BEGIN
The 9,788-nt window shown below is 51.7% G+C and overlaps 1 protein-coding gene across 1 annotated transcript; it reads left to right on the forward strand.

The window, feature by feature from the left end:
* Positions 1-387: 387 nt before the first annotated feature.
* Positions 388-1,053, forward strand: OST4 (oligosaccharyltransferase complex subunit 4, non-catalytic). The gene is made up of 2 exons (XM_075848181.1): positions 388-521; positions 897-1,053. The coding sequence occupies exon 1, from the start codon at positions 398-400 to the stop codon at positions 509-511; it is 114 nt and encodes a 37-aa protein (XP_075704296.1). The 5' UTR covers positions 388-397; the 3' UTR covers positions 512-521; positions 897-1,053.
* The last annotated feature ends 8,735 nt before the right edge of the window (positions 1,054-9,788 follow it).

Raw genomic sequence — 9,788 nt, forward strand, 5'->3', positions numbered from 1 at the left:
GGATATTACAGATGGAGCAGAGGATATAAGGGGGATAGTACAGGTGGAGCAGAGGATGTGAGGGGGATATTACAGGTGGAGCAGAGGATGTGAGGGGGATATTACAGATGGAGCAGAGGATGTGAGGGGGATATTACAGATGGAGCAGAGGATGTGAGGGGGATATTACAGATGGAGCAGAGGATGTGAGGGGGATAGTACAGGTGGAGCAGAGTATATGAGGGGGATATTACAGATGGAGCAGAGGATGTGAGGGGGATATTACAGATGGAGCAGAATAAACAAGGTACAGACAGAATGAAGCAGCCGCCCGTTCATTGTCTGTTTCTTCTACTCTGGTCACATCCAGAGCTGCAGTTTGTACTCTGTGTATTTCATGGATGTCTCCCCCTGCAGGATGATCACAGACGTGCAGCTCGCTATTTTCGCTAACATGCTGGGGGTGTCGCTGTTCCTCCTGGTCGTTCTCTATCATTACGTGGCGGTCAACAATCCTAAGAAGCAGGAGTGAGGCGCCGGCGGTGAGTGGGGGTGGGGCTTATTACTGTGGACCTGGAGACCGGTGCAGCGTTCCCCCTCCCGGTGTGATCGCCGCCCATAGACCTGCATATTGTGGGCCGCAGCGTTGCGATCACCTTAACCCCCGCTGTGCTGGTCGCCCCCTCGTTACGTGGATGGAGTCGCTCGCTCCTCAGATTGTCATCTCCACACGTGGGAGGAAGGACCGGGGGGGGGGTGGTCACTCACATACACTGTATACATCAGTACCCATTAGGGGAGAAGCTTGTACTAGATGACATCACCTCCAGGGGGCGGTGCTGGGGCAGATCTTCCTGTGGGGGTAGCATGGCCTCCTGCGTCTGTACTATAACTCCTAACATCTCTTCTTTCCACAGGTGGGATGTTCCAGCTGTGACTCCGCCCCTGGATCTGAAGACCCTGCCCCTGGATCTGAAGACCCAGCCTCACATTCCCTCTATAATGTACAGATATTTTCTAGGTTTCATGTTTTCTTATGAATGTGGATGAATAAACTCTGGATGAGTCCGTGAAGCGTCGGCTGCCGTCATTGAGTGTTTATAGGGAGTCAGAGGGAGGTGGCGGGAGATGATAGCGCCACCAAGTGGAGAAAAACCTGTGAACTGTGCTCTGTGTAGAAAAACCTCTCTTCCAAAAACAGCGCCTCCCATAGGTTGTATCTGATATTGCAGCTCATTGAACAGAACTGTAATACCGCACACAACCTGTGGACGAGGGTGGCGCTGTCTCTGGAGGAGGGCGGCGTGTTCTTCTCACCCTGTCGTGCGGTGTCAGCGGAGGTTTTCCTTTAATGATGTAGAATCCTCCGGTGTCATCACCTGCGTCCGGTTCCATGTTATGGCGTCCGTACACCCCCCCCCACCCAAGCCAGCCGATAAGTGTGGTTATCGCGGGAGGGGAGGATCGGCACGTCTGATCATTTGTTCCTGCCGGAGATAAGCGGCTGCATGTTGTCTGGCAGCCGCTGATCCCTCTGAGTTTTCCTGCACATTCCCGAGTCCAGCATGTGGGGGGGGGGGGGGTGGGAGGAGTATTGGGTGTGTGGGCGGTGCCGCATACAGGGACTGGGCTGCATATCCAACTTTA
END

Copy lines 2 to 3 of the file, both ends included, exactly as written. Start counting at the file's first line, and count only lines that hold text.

The window, feature by feature from the left end:
* Positions 1-387: 387 nt before the first annotated feature.